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PM brushes off president… again

By Messenger Staff
Friday, January 16
The president’s annual speech in parliament is approaching. Prior to the event, President Giorgi Margvelahsvili hoped that unlike the previous year, the government would attend. However, responding to the appeal, Prime Minister Irakli Gharibashvili stressed that the government was not constitutionally obliged to listen to the president in parliament and referred to the speech as “symbolic.”

Based on Georgia’s legislation, the president gives his annual address in February, at the opening of the spring session.

In the speech he touches upon all the key state-related issues that might be followed by debates.

Since elected president, Margvelashvili has appeared at parliament three times – first when he delivered his annual speech in 2014, second when he attended the ratification process of the Georgian-EU Association Agreement in July of last year, and most recently when he addressed MPs concerning the challenges before the country in November 2014. Despite the opposition demands, the reports were not continued in a Q and A format. Government members refrained from attending all the events.

“I hope that last year’s situation will not be repeated and that the government will find time to be present for my speech,” Margvelashvili stated, noting that the government’s previous absence hurt the country’s international image.

However, it appears that the government will not take the president’s appeal into account.

The PM’s announcement that the government was not obliged to attend the event was supported by some ministers.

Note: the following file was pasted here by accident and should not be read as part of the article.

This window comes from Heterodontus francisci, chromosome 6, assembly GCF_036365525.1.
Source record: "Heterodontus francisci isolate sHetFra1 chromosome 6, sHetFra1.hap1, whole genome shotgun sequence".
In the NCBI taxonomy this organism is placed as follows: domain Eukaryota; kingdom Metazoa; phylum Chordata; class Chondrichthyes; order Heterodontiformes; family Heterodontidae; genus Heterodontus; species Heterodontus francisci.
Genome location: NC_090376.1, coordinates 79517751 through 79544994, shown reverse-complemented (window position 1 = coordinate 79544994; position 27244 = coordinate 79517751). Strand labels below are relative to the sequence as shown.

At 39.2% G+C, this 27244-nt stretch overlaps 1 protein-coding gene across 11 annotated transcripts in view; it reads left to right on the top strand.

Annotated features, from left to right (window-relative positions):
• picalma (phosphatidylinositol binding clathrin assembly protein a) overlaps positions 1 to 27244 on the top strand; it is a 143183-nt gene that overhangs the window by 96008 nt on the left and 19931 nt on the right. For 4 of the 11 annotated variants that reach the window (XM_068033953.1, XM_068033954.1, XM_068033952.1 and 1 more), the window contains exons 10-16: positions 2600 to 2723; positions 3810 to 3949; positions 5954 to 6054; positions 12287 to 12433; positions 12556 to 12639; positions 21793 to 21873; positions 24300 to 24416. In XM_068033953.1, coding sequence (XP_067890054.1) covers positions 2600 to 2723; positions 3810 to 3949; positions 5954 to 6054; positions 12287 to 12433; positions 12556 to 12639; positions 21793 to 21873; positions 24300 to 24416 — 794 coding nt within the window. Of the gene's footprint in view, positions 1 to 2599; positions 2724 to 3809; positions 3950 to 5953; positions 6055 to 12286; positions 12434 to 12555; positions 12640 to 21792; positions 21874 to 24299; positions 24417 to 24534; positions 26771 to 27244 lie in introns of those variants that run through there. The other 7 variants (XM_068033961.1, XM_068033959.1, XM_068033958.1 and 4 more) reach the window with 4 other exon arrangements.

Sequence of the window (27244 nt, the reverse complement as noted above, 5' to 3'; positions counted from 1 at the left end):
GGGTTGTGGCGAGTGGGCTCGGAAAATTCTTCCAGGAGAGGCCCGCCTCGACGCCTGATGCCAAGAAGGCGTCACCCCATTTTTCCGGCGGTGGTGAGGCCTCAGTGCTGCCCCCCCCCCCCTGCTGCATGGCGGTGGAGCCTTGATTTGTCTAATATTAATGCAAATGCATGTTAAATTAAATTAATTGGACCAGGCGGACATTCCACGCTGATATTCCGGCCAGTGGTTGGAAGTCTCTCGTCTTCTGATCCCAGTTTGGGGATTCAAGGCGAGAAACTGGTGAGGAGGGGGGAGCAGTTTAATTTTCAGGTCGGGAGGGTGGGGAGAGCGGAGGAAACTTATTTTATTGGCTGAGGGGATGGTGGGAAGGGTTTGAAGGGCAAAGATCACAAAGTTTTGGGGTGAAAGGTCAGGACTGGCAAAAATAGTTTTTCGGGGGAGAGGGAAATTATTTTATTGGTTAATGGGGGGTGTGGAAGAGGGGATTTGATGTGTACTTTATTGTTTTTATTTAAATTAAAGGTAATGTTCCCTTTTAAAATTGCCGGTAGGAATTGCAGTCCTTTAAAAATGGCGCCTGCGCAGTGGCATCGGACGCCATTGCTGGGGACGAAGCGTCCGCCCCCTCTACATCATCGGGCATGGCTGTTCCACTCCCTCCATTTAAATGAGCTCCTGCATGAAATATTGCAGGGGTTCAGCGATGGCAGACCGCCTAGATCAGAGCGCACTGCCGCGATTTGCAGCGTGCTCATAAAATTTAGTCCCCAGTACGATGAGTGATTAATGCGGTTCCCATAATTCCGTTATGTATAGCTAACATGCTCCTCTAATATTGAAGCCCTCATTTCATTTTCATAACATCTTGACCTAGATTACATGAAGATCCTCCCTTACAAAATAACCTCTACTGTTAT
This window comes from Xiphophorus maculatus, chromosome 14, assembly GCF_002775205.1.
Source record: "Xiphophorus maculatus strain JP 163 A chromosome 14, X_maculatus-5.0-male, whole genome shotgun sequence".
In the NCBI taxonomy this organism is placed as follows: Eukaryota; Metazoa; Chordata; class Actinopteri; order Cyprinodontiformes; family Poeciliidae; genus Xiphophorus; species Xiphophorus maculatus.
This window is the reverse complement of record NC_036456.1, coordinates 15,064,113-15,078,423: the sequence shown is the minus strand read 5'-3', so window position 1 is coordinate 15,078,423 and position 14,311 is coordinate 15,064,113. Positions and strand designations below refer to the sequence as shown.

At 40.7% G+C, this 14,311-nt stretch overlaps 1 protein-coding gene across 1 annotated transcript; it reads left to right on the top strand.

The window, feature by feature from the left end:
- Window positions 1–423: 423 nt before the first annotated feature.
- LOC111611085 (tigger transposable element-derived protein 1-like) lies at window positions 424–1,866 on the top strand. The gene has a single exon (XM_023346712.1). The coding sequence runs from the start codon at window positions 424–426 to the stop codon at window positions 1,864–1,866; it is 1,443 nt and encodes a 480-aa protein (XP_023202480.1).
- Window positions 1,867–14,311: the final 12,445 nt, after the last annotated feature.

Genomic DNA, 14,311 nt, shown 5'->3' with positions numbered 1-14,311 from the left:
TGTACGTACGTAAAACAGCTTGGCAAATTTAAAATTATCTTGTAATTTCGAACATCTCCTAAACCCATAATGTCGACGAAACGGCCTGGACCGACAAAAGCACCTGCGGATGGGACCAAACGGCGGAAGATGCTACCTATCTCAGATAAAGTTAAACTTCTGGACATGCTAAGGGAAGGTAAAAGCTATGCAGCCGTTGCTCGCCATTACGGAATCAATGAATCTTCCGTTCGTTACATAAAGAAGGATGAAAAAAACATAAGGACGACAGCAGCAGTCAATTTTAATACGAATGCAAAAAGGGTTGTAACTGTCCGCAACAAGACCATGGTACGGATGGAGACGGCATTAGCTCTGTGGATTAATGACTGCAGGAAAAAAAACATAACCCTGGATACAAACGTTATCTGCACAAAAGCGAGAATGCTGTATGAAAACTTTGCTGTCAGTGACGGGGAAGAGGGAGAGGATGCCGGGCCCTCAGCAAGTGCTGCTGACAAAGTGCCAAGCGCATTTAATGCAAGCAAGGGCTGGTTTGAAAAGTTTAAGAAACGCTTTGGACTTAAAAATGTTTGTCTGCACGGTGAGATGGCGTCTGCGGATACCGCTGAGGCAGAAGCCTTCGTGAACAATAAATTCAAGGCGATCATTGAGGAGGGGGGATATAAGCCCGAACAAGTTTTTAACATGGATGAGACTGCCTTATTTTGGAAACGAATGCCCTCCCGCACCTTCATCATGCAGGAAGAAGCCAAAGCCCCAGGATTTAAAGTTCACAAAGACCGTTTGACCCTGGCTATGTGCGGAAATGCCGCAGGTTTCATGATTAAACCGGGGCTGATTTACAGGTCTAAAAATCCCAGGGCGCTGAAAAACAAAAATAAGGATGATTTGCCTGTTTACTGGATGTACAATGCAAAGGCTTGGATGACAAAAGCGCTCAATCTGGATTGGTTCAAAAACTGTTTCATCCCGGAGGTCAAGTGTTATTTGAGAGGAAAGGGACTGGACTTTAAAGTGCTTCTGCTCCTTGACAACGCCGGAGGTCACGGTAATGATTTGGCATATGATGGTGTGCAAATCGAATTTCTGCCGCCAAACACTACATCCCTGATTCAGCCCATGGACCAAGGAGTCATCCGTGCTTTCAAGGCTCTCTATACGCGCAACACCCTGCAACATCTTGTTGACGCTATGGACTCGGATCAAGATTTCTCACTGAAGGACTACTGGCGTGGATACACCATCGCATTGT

Minister of Energy Kakhi Kaladze did not know exactly what the constitutional regulations were, but he stated that the attendance might not have been mandatory, while the Minister of Healthcare Davit Segeenko stated prior to the PM’s statement that the president’s speech was a very important ceremony.

Commenting on the PM’s assessments, the president’s Parliamentary Secretary Giorgi Kverenchkhiladze, emphasized that Margvelashvili’s speech with regard to the country’s vitally important issues should not be viewed as symbolic.

“I believe that for the country’s advancement and to observe better coordination between the state bodies, the government should have showed interest concerning the event,” Kverenchkhiladze said.

He stressed that the government has no obligation to be present at the speech according to both the previous and current constitutions.

“However, there are various important points: the president is the head of state, the commander-in-chief… the president guarantees state unity and stability, and guarantees of normal functioning of state bodies. Thus, I believe his speech should interest the government,” Kverenchkhiladze said.

Opposition UNM member Gigi Tsereteli detected the confrontation between the president and the PM based on the statements made about the president’s annual speech. He also said that the government expressed disrespect to the president, and that it affects the country’s image.

The opposition United National Movement and Free Democrats think that the government should listen to the president.